Digital Library of Georgia Logo

The Daily times-enterprise. (Thomasville, Ga.) 1889-1925, September 28, 1889, Image 3

Below is the OCR text representation for this newspapers page.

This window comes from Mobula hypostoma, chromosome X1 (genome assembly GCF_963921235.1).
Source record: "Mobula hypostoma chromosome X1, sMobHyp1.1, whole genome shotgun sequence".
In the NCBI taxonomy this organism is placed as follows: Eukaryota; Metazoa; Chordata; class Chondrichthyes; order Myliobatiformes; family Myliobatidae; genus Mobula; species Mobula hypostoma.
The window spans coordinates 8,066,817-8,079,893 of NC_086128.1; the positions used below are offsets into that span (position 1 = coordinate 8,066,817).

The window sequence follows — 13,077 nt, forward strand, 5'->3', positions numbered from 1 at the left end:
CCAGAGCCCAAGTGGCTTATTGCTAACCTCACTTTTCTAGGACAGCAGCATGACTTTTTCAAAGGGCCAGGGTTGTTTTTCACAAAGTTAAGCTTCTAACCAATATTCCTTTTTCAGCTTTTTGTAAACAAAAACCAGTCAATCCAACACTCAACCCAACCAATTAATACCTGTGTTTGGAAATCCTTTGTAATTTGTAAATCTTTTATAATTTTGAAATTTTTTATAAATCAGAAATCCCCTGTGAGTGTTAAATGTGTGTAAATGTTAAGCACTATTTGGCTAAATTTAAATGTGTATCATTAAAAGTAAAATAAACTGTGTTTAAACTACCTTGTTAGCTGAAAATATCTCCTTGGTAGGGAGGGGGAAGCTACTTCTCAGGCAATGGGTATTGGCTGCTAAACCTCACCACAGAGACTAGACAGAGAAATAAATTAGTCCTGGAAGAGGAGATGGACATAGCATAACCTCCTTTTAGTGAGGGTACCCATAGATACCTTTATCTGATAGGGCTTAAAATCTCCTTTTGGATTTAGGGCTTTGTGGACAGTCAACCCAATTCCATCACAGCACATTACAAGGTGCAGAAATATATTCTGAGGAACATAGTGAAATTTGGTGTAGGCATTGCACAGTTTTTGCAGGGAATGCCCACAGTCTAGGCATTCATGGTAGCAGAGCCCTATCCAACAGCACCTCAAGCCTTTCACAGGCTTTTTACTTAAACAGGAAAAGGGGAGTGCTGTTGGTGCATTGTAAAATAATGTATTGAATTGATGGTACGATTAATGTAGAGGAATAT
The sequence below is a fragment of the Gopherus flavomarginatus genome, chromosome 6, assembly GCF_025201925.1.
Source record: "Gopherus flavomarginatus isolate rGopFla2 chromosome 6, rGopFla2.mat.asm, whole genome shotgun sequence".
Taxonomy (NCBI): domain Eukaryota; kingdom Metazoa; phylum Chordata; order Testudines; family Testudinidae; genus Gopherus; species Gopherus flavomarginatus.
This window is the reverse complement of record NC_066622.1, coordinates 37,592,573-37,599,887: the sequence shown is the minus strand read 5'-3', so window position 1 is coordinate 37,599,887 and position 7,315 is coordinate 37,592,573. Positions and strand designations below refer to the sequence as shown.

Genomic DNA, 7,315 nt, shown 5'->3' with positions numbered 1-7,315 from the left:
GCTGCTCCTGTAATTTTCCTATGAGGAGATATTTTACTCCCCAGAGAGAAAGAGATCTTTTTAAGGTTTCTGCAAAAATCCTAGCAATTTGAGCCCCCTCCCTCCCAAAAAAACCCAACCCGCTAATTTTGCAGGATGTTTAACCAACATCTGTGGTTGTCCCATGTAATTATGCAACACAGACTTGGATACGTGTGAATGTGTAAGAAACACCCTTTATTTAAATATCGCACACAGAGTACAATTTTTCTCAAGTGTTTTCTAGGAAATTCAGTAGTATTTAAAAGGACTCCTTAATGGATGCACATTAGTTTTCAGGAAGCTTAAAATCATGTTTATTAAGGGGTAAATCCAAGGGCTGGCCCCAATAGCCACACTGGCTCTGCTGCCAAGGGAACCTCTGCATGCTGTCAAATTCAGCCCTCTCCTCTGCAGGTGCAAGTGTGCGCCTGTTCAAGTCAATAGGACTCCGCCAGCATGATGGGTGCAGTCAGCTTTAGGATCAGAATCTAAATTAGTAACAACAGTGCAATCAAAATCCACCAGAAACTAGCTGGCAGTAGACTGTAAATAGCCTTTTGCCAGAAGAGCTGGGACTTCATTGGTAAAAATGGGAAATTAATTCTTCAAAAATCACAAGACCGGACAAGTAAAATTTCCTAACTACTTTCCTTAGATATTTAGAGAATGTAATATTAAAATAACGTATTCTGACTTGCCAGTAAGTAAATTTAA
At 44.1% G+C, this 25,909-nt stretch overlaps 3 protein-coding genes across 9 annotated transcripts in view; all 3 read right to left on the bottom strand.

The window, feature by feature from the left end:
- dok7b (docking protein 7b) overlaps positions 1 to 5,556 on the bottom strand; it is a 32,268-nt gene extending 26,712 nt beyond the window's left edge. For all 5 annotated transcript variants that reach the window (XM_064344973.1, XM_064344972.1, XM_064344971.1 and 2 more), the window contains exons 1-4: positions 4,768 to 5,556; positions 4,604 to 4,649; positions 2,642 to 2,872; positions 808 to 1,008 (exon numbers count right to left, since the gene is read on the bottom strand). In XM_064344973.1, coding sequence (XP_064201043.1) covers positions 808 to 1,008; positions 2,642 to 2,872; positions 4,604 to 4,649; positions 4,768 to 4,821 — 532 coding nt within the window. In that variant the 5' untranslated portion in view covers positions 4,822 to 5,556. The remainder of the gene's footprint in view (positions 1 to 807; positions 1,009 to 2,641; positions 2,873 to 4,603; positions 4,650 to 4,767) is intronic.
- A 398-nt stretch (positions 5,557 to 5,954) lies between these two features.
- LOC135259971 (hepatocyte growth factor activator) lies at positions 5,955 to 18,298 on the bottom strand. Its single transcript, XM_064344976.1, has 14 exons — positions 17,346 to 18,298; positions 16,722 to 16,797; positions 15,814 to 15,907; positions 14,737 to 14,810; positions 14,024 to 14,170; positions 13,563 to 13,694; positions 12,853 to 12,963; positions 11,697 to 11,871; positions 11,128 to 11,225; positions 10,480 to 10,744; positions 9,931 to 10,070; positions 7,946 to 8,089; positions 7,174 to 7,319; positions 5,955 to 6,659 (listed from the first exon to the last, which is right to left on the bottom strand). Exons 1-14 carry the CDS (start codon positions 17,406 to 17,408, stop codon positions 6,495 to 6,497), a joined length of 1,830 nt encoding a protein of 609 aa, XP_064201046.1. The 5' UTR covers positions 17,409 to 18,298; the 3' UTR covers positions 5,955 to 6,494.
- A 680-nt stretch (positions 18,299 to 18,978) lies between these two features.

WE WAHT -TO- IMPRESS m, -IF WE CAN, WITH— Our Idea —OF THE MEANING OF— Low Prices And in order to accomplish this re quest you to read the following: ForthisWeekOnly, (Ending Saturday, Sspt. 28tli.) 50 pieces Lonsdale 4-4 Bleached, 8Jc. 50 “ FruitoftheLoom “ 8$c - 75 “ Lovely Dress Ginghams, 7Jc. Never before sold tor less than 12-^c. These goods you must have to begin the season. 4 fa W8 Impressed You? Read Still Further: 25 do/., fine Balhriggau hose, 20 cents, worth 35. 25 doz. tine Balhriggau hose, 25 cents, worth 40. MGRELY’S SUPERIOR English Hosiery For Gentlemen and Ladies. —SEE OUR— Sanitary Black Hosiery, GUARANTEED STAINLESS, And the best on the market. SPECIAL BARGAINS THIS WEEK -IN- Towcls, Table Linens, Bed Spreads, 5, C, 10 j Sheeting, Lace Curtains and House Furnishings Generally. IN AMERICA. The above are only a tew specialties. Dozens of bargians in every depart ment of our immense stores for The Coming Week. Call and get them, remembering that the “Early bird catches the worm.” N. 11.—\\\* call )our attention to the tact that our stores will he closed on Thursday, 26th, to observe our annual holiday. Respectfully, Leaders of Styles and Low Prices. 109 & 111 BROAD ST THE DAILY TIMES-ENTERPRISE. SATURDAY, SEPTEMBER 28, 1889. SIGNAL SERVICE BUREAU R. Tlinmas Jr’s - 126 Broad Sheet. O. S. Bondurant Vountoer Observer Weather Ilnllctin for tlic 24 hours ending at 7 o'clock I\ M., Sept. 27, 1889. TnuERATUim. 7 n. m - u3 2 1>- 7 p. 70 Maximum for 24 hours 81 Minimum “ “ “ Rain-fall Local Schedule. Passenger for Savannah Lv... G SO p m Passenger from Savannah Ar... 7 00 a m Fast mail for Savannah Ar.. .12 05 p m i. •• <« u I«v...12 35 p in 4 “from “ Ar... 131P n* “ “ from Savannah Lv... 200 pm Passenger from Albany Ar... 5 20 p m Passenger for “ L y * • • ® a m Freight and Acom. for Albany Lv... 5 45 p in .? •• .. from “ Ar... 7 20am Freight ami accoin. from W’ayc..Ar... 4 50 p m .. .1 •• for Chatt. Lv... GOO p m .« .. u for Wave.... Lv... 8 00am ii *. •• from Chatt. Ar... G30 a in THOMASVILLE ANI) MON’TICELLO. Freight aeeoro. for Monticello Lv.. .8 45 a m ii •• from “ ....Ar.. .6 20 p m Fast mail for “ •• • Lv.. .2 OG j> m " “ from “ ....Ar..l210 p m The drummers stormed the town yesterday. The weather yesterday was cool and bracing. The farmers were well represented in the city yesterday. SheiifT Patterson, of Decatur county, was in town yesterday. A new drinking fountain has been put up in fiont of H. B. Ainsworth’s, on Dawson stree*. It is a noticeable fact that lower Broad street is improving very rapid >y- Mrs. E. \V. Stephens and children, who have been spending the summer at Cartersville, have returned home. Mr. B. Goldberg has opened a com mission business in the store recently occupied by E. Crine, on Jackson street. A. L. Tucker, colored, who was ap pointed mail agent on the Savannah fast mail over a month ago, has just assumed charge. The family of Mr. M. N. McRae, who is now with his brother, Dr. F. B. McRae, have arrived from Jesup, and will make Thomasville their home. An Otter, weighing 301bs, was caught in n branch, some six miles from town, by Ben Simmons’ dogs, the other day. Mr, Fred Bibb, of this city, will open a grocery store at Boston short ly. Ilis Thomasville fricuds recom mend him to the citizens of Boston. He is all right. Mr. E. B. Whiddon, Dr. Jeff White, and others, tried the ducks at Lake Iamonia yesterday. Charley Davis had sent up word that they were there in large numbers. Mrs. Emily Hawkins, of Marianna, Fla., who has been visiting her daughter, Mrs. John Coyle, on Jack- son street, returned home yesterday afternoon. Col. William Bailey, of the Augus ta, Tallahassee & Gulf Ry., and Mr. D. S. Walker, Jr., a prominent lawyer of Tallahassee, were at the Stuart yes terday. Mr. H. W. Semon, general advance agent of the Haverly-Cleveland min strels, which appears here Oct. 71I), was at the Whiddon yesterday. The minstrels will stop at the Whiddon while here. Mr. E. M. Mallettc has sold a small farm below Boston to George Wil liams, colored. Wc are pleased to note the disposition of the colored people to owu their homes, Mr. Mal- lette is iu a position to accommodate all who come. The show windows in Thomasville, if possible, are made more attractive every season. They arc uot excelled in point of arrangment, taste and style, by any outside of the largest cities. I11 fact they will compare most favorably with auy of these. We have been surprised to le.-tru, in conversation with farmers, the large number who have for years kept their stock fenced in; and it is a noticeable fact that these men have better stock than their neighbors. These men have been doing for years past what all the farmers on the south side of the railroad now pro pose to do. OURTRIGHT & DANIEL Are now receiving a large and elegant assortment of the celebrated Zeigler and Reed’s fine Ladies Shoes. J. S. Turner’s, Stacy Adams’ and Bannister’s Men Shoes. Boys’ and Misses’ School Shoes a Specialty. Sign of tlie Bier Boot, What a Leon County Farmer Says of the No Fence Law. Dr. J. A. Andrews, of Leon county, was in town yesterday. ‘Ilow does the no fence law work in Leon county?” the reporter asked the Doctor. “It is working well. While there was some opposition to it at the start, I know of only two— possibly three- men in our section of the county op posed to it. I am satisfied that when it is tested, as is being done, they, too, will be no fence men.” “How do the colored tenants and laborers stand on the question?” we asked the doctor. They, too, like many whites, were opposed to the law, but I am satisfied that after the law has been tested,they will see the benefits and approve it." “IVliat about the report that Leon county is to build a division fence along the state line*” “I am glad you asked me that ques tion," said the doctor. “I am one of the county comm ssioners of Leon county,and can give you definite infor mation on that point. 'I here is a mis taken idea among the farmers on the Georgia side of the line about this matter. The law does not require Leon county to fence against Georgia. It only requires that we fence against surrounding counties in Florida. It will thus be seen that farmers in Geor gia, along the line, must fence in their stock, or adopt some other method ot keeping their stock from raiding on tlie no lence section across in Florida, i his is a strong argument in favor of your people, especially those living along the line, adopting the no fence law, as they will have to fence their stock in to keep them from intruding on us, whether that section of Thomas county adopts the no fence law or not.” We submit these views of Dr. An drews for the consideration of the planters, and all oihers interested, liv ing south of the railroad. They will do well to study them. Nine Hundred and Fifty Bales. Mr. E. W. Stephens returned a few days ago from a visit to Maj. Bella my's plantation in Jefferson county Fla. Maj. Bellamy is the cotton king of Florida, and Mr. Stephens says lie told him that he expected to make, this season, nine hundred and fifty bales. A Tribute to a Thomas County Preacher. The Bainbridge Democrat thus re fers to the Rev. T. A. White, one of God’s most devoted ministers: This accomplished gentleman and able divine preached Ida last sermon at the Baptist Church last Sunday night. lie has been filling the pulpit of this church for three years to tlie eminent satisfaction of its members and the public generally. Owing to his local charge in Lowndes county,where he lives, lie could only fill the pulpit here every 4th Sunday in each month. Our whole people will part with him regretfully. We’ll hot a good large sum that the prea- sent Legislature adjourns without having passed a dog law.—Leary Courier. Of courso they will. The ynl- ler eur and flop eared hounds are so necessary to the happiness aud prosperity of the state, that they should be protected, not taxed. This is the opinion of Major Buzzfuz ot Doodlcvillc. And in this opinion. Col. Bluster of Possum Trot, concurs. Tlie soliciting committee for sub scriptions to the picnic aud barbecue of the Stock Breeders’ Association, will call on the citizens of Thomas ville next Monday for their contribu tions, A big crowd will be present, and a liberal contribution is necessary to meet the demand. Wc hope and believe the good people ot our com munity will heartily respond to the call. Respectfully, B. A. Bass, Chairman. J. S. Montgomery, Secretary. We ask for a careful reading of “Experience” on the fence question. He evidently knows what he is talk ing about. Read the article; it is in structive and amusing. ‘Experience” on the No-Fence Law- Some Sound Sense. Ed. Times-Enterprise: The next question to be considered is, what is the greatest draw-back that Thomas county has to contend with ? I answer fences.” I own a little farm. I hire a negro to help me, and he and I and my children work the farm, and if it were not for my neighbors’ cows and hogs and goats, I could, with proper energy, industry and care, make enough one support my family two years. But I wake up in the morning, after a hard day’s work, and find six cows and ten hogs in my field. A poor old starved cow, r.ot worth a dollar, has thrown down the fence and let in all the cows and hogs in the neighbor hood, and the bread and meat I ex pected to make for the support of my family the next year, is gone and lost. When I remonstrate with my neigh bor about the trespass of his cattle on my place, he says, “You did not have the right sort of a fence—it was not so high, and was not so wide between the rails, as the law requires.” What can I do but submit to my loss and grieve over the law which subjects the fruits of my labru to such a terribly disaster. Is it any wonder that the farming community arrays itself against other classes, when these other classes usurp all the offices which constitute government, and cither re fuse or decline to make such laws as will most effectually protect them? But what can you say of a farmer or land owner in your county who, in a contest on this question, votes “lor fence ?”. Echo answers what? Suppose I own a farm on which there is a hundred acres of open land. I want to divide it into four fields of twenly-five acres each—one for corn, one for cotton, one for oats and one for pasture. Every hundred yards of fence will require four hundred rails. I have to furnish the timber and pay a dollar a hundred for cutting, splitting and putting up the rails. Now let us see what it is going to cost me. The piece of land is a square, that makes it seven hundred yards long on each side. Add the four sides together, and that makes twenty eight hundred yards. At four hundred rails to each hundred yards, it will take a hundred and twelve dollars to make the outside fence. Then, if I divide it into four fields, I will have to run two cross fences, one north and south nnd the other east and west, and each of these strings of fence will take twenty-eight hundred rails, making in the aggregate five thousand six bun dred rails, which, at a dollar a bun dred, is fifty-six dollars. Now add the money it takes to make the outside fenne, to what it takes to make the cross fences, nud you will sec that I am out one hundred and sixty-eight dollars, and what for? Just to keep about twenty dollars worth of old, no account cows and a dozen razor-hacked hogs from eating me out of house aud home. Again, I reckon it is not extrava gant to say, that every year one rail out of ten will get broke or rot, or in such condition as will require a new one. That will he ten per cent, an nually, I will have to pay on my in vestment iu rails.' Now, if I could save that ten per cent, mid spend it in sending my children to school, how much better off I would be. But, “Oh no,” says the fence man by his opposition to the no-fence law, “I can’t allow you to save your crop, aud educate your childreu at the expense of old Brindle,” (who has had one horn knocked oil’ when I was driving her out of the field), “aud my old spotted sow,” (whose left ear was torn oil by the dogs when she was run out of the plantation.) What next after this? The first thing I know, along comes an officer and tells me: “I have a warrant for you.” “What for?” says I. “Ma licious mischief,” says lie. “The other day, in driving some cows nnd hogs out of your corn field, you, or some of your folks, knocked the horn off a cow, and your dogs bit off a sow’s ear, and Timothy Scruggs has sued out a warrant for you before judge Mitch ell.” Well, I go to town and get some body to go my security for my appear ance at court next Monday. When court comes, and Judge Mitchell takes his seat oh the bench, Tom Hop kins, county solicitor, presents an ac cusation or indictment against me for malicious mischief, swears his witnesses, puts them on the stand, aud proves by one, that at or.c place my fence was only four feet and ten inches high, and hv another, proves that within less than three feet from the ground there was a place where there was a crack in the fence, where the rails were more than four inches apart. The Judge finds me guilty, and I am sentenced to pny a small fine and the costs. Mr.,’ Editor, do you know what court costs arc ? If not, you better study up the question. Some day it may be important for you to know. I don’t know that I am exactly cor rect about the rail fence matter, but I think I am so nearly so as to show the correctness nnd force of the idea I wish to present. I have other ideas on the fence question which I may pieseut next week. Experience. Railroad Racket- Ool. William Hailey, of St. Louis, General Manager of tlie Augusta, Tallahassee A Gulf railway, is in the city, etl route tor Carre belle to boom the work of construction. . large force oflmmls are engaged in cutting out the right of way from tlie Ochlockonee in this direction, and soon tlie work of track I,'tying on this side will begin. The woods will soon 1m full of railroad camps—tlie road is coming this time sure.—Floridian. Colonel Bailey was in the city yes terday and held a conference with some of our prominent citizens, in ref erence to this line of road- Thomas ville is deeply interested in a direct route to a good harbor on the Gulf, and with a connection with the F., R. & N. system. The Augusta, Talla hassee & Gulf road would give her these. Let us leave nothing undone to secure thsse advantages. With this line to Carrabellc, and it extended on to Augusta, Thomasville would be out ol the woods. Both arc within our reach. But railroads have quit running rough shod over places; something must he done to secure these lines. Inaction has been the curse and bane of Thomasville. Will she now wake up? For Rent. By advertisement elsewhere, it will he seen that the I’car Farm, contain ing 175 acres of open land, lying with in two miles of town, can be rented on easy terms by a good tenant. The place is a very desirable one, and is conveniently located. See advertise ment. Mr. T. E. Dismukes, of Ilainhridge, was at the Stuart yesterday. m are daily receiving -OF- Fall Miss Eva Morehouse, of Talbotton, is visiting her brother, Mr. Ward Morehouse, on Dawson street. See what the Red Front Grocery says about new syrup. They have the best. Mrs. Belle Linn and daughter, Miss Virgie, returned yesterday from a pro tracted summer trip. Tiles of cottou rolled into Thom- asville yesterday—aud buyers paid top prices, spot cash, for every hale. Charley Cooper, the old time bar her, who cut the first hair from your upper lip, has opened up a barber shop over Mr. A. F. Prevatt’s Char ley has always been a favorite with the people ol Thomasyille, and we hope he will receive a fair share of patron age. Give Charley a call. New cano syrup just arrived, fresh and tine, at the Red Front Grocery. 9-28-4td If you want a goo-1 shave call on C. it- Simpson, at S. Fleishcr's Ilarbcr Shop. sep'28-I w Gin House Insurance, —WITH— Mansell <& Merrill, Thomasville, Ga. d&wto octl-lo. -AND- Winter CLOTHING! and our line ot Light MOST HI Call and get Prices before buy ing at UYBim Cost Prices, and we will s3.a_-v:ej YOU MONEY Clothier? andiMshers, ioe £r st., Thomasville, Ga